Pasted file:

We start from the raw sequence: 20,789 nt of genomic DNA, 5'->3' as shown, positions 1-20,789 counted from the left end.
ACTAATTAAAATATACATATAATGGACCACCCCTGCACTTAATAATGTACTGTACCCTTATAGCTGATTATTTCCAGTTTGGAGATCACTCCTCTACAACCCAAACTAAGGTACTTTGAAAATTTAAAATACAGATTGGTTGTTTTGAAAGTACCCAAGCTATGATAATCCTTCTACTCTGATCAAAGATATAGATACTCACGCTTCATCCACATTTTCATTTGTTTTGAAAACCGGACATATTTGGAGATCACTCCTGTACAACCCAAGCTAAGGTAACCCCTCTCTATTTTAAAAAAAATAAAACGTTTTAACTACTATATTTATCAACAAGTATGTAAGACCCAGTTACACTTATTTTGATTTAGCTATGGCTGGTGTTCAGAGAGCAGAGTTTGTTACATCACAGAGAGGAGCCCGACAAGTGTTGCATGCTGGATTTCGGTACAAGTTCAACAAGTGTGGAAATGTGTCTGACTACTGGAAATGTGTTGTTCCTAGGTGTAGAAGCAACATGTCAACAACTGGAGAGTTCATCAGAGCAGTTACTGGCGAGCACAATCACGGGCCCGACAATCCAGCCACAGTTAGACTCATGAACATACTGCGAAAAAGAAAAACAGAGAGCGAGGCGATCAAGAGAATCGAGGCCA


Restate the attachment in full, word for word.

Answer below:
We start from the raw sequence: 20,789 nt of genomic DNA, 5'->3' as shown, positions 1-20,789 counted from the left end.
ACTAATTAAAATATACATATAATGGACCACCCCTGCACTTAATAATGTACTGTACCCTTATAGCTGATTATTTCCAGTTTGGAGATCACTCCTCTACAACCCAAACTAAGGTACTTTGAAAATTTAAAATACAGATTGGTTGTTTTGAAAGTACCCAAGCTATGATAATCCTTCTACTCTGATCAAAGATATAGATACTCACGCTTCATCCACATTTTCATTTGTTTTGAAAACCGGACATATTTGGAGATCACTCCTGTACAACCCAAGCTAAGGTAACCCCTCTCTATTTTAAAAAAAATAAAACGTTTTAACTACTATATTTATCAACAAGTATGTAAGACCCAGTTACACTTATTTTGATTTAGCTATGGCTGGTGTTCAGAGAGCAGAGTTTGTTACATCACAGAGAGGAGCCCGACAAGTGTTGCATGCTGGATTTCGGTACAAGTTCAACAAGTGTGGAAATGTGTCTGACTACTGGAAATGTGTTGTTCCTAGGTGTAGAAGCAACATGTCAACAACTGGAGAGTTCATCAGAGCAGTTACTGGCGAGCACAATCACGGGCCCGACAATCCAGCCACAGTTAGACTCATGAACATACTGCGAAAAAGAAAAACAGAGAGCGAGGCGATCAAGAGAATCGAGGCCA